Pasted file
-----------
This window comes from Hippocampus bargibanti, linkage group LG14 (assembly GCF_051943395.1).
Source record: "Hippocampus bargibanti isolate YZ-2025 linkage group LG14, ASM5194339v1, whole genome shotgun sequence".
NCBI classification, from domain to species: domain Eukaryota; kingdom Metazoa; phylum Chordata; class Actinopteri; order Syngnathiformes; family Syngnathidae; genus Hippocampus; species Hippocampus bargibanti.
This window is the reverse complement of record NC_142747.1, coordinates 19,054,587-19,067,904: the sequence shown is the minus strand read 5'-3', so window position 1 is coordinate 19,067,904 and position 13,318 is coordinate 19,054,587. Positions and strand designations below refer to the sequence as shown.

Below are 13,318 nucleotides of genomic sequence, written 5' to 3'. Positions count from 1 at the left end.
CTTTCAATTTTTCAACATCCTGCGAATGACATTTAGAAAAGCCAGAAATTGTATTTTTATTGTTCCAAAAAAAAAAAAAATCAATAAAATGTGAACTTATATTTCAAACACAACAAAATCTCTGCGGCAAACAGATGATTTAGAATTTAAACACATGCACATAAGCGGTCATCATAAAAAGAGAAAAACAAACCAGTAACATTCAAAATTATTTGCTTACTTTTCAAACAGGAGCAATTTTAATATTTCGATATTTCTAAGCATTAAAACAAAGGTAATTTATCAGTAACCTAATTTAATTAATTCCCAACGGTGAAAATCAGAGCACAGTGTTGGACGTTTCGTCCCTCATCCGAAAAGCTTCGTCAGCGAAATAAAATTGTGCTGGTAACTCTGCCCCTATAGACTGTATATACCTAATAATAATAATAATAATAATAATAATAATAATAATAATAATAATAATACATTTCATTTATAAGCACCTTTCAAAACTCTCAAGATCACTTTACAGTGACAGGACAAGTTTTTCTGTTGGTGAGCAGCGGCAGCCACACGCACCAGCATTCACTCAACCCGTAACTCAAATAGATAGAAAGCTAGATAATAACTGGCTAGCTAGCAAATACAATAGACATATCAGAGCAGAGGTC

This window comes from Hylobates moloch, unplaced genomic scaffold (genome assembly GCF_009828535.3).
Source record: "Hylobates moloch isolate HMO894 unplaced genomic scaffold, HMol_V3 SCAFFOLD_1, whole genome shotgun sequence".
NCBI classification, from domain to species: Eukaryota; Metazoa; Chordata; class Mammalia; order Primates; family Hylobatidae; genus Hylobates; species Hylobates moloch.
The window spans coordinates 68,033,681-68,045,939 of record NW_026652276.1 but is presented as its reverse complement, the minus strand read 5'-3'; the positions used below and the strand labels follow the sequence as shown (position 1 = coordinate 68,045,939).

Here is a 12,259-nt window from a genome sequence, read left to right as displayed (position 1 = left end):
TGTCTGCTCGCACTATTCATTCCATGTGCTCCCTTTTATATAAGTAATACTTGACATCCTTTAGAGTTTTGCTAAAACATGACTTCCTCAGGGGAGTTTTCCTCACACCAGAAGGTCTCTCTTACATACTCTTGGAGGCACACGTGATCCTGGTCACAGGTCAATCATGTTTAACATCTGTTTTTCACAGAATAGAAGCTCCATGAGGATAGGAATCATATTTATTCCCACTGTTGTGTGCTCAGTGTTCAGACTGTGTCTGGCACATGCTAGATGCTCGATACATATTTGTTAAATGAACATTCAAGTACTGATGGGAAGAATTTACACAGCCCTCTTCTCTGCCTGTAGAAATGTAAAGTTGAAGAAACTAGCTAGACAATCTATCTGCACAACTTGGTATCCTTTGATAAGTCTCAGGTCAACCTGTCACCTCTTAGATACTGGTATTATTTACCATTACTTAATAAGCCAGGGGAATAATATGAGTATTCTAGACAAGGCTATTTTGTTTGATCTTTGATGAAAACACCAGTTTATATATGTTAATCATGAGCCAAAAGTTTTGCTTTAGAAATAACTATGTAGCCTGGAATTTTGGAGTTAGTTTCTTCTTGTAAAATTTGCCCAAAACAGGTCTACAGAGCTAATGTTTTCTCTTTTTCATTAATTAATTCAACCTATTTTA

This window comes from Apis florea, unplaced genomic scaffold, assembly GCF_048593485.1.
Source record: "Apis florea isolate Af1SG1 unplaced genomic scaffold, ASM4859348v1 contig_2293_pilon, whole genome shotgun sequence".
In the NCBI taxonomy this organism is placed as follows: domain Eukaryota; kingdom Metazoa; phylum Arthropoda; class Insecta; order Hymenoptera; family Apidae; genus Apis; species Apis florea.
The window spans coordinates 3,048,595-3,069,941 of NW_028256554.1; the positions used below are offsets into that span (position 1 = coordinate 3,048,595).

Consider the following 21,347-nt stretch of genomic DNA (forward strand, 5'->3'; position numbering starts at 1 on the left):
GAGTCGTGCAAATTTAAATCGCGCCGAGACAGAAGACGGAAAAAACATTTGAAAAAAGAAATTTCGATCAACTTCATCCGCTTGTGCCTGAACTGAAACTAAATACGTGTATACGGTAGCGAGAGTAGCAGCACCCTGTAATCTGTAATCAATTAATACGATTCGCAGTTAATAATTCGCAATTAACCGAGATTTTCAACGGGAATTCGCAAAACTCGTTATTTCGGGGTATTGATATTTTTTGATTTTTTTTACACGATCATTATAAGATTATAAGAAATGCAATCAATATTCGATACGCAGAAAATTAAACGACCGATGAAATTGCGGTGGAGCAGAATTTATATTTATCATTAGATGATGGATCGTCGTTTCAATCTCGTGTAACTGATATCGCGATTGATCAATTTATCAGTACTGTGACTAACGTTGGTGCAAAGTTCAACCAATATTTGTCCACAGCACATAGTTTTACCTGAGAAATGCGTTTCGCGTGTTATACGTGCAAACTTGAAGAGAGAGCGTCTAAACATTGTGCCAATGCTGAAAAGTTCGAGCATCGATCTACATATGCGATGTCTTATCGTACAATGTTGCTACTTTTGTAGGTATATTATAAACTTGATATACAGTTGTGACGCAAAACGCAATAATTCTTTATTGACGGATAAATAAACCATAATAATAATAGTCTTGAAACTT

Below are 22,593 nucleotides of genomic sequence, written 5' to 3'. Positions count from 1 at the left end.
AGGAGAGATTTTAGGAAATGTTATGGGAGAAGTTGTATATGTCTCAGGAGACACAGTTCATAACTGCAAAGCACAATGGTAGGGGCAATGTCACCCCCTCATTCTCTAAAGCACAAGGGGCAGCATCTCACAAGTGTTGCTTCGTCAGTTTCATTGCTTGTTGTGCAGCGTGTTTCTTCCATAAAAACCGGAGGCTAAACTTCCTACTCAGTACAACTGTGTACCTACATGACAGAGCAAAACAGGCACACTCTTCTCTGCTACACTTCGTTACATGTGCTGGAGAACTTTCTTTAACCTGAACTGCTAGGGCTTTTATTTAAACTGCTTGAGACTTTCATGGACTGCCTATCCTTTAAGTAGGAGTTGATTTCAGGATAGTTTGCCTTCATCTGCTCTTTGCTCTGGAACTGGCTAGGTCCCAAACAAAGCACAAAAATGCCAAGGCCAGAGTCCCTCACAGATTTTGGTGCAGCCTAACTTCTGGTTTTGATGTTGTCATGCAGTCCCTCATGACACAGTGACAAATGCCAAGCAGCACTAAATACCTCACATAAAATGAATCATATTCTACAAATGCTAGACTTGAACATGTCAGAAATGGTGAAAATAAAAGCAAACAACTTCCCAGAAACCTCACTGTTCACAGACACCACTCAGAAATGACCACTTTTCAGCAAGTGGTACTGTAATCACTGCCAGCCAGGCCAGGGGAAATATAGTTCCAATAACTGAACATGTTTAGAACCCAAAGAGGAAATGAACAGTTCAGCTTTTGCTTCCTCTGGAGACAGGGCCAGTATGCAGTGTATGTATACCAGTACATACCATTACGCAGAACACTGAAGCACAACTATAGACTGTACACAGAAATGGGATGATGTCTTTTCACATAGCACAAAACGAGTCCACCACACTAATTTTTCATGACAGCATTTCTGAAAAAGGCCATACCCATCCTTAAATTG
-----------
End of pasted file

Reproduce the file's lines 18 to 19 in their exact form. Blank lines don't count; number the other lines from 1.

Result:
GAGTCGTGCAAATTTAAATCGCGCCGAGACAGAAGACGGAAAAAACATTTGAAAAAAGAAATTTCGATCAACTTCATCCGCTTGTGCCTGAACTGAAACTAAATACGTGTATACGGTAGCGAGAGTAGCAGCACCCTGTAATCTGTAATCAATTAATACGATTCGCAGTTAATAATTCGCAATTAACCGAGATTTTCAACGGGAATTCGCAAAACTCGTTATTTCGGGGTATTGATATTTTTTGATTTTTTTTACACGATCATTATAAGATTATAAGAAATGCAATCAATATTCGATACGCAGAAAATTAAACGACCGATGAAATTGCGGTGGAGCAGAATTTATATTTATCATTAGATGATGGATCGTCGTTTCAATCTCGTGTAACTGATATCGCGATTGATCAATTTATCAGTACTGTGACTAACGTTGGTGCAAAGTTCAACCAATATTTGTCCACAGCACATAGTTTTACCTGAGAAATGCGTTTCGCGTGTTATACGTGCAAACTTGAAGAGAGAGCGTCTAAACATTGTGCCAATGCTGAAAAGTTCGAGCATCGATCTACATATGCGATGTCTTATCGTACAATGTTGCTACTTTTGTAGGTATATTATAAACTTGATATACAGTTGTGACGCAAAACGCAATAATTCTTTATTGACGGATAAATAAACCATAATAATAATAGTCTTGAAACTT

Below are 22,593 nucleotides of genomic sequence, written 5' to 3'. Positions count from 1 at the left end.